Organizations have no ownership or interest in the goods which they store in public warehouse. They simply preserve them for others, who pay a charge for this service.Types of Storage Storage may be classified as private and public.
(1) Private Storage : The warehouses that are owned an operated by private individuals or firms for their own use are known as private storage. The private storage facilities are provided by the owners at their own expense and under their own supervision to meet particular needs. Private storage includes storage elevators for grain; cold storage for fruits, eggs, butter etc; yard storage for sand and gravel.
(2) Public Storage or Public Warehouses : Public warehouses are those warehouses which provide storage facilities to the public, subject to governmental regulation. They provide a variety of services and make a definite charges for the services rendered. Manufacturers, wholesalers and retailers use them widely in connection with the care of surplus production. The public warehouses are also used by the producers and middlemen in the financing of commodities during the storage period.
Public warehouses are sometimes classified as field and terminal warehouses. The field warehouses are established on the property of the owner of the goods by a public warehouseman. The warehouseman assumes the responsibility for the goods stored. On the other hand, terminal warehouses refer to storage facilities provided by the public warehouseman on his own property,
Public warehouses are also divided into the following types :
(1) General Merchandise Warehouses—They are the warehouses in which goods are stored and handled for manufacturers and others until delivery to middlemen or industrial buyers. They store a wide variety of goods usually for short periods of time.
(2) Bonded Warehouses—A Bonded warehouse is one which is licensed to accept imported goods for storage before payment of customs duties. They store goods on which a tax must be paid before the goods can be released. A bonded warehouse is a specialised form of the general merchandise warehouse. The difference is that the bonded warehouse store only those products which must be taxed. For example. whisky, some imported goods.
The importer, by storing his goods in a bonded warehouse, gains some control without paying the duty. The importer can save paying the full duty if he desires to remove from the warehouse only a small portion of the goods. In such a case, he can make delivery small quantities of goods as he sells them merely by paying duty on that portion only.
Home manufactured goods which are subject to excise duties can also be stored in bonded warehouses until they are required. In the cases of both the imported goods and domestic products, the warehouseman gives a ‘bond” that he will not, without the permission of the customs authorities, allow the goods to be removed from the warehouses.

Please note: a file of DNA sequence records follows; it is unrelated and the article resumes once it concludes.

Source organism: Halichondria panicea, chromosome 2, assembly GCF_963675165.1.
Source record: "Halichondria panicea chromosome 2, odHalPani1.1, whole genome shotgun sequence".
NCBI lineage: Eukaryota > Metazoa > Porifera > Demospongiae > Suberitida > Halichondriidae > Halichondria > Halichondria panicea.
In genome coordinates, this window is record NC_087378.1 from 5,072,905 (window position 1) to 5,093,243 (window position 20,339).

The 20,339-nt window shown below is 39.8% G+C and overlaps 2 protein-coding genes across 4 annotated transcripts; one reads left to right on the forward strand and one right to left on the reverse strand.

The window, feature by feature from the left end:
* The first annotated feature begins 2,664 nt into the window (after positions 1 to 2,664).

(3) Special Commodity Warehouses—Such warehouses are used for long-term and short-term storage of farm products. Only agricultural commodities like rice, cotton, tobacco are stored in these warehouses.
(4) Household Goods and Furniture Warehouses—The household goods and furniture warehouses store the personal property. They can not he used for storage of agricultural products or industrial goods.
(5) Field Warehouses—They are also known as custodian warehouses. They are located on the premises of the owner of the goods but operated and contolled by a warehouseman so that he can issue warehouse receipts which makes the goods a proper collateral for loans. The receipts which are issued by the field warehouses can be used as good collateral security for loans to be obtained from the bank or other financial institutions.
Field warehousing started with agricultural commodities but has since been adopted by many manufacturers, particularly those whose annual production is completed within a few months of each year. Among the manufactured goods stored in field warehouses under custodian agreements are all types of canned goods, shoes, textiles, flour, clothing, wine. liquor, pulp and paper, steel and iron, furniture, petroleum and its products, sugar, cement, paint, rubber goods, meats and meat products, dairy products, lumber, automobile tires. radios, refrigerators, toys, plumbing and heating supplies and machinery.
(6) Cold Storage—The cold storages are also called refrigerated warehouses. These warehouses are used for the storage of perishable products like tomato, potato, onion, vegetables, fruits and the like.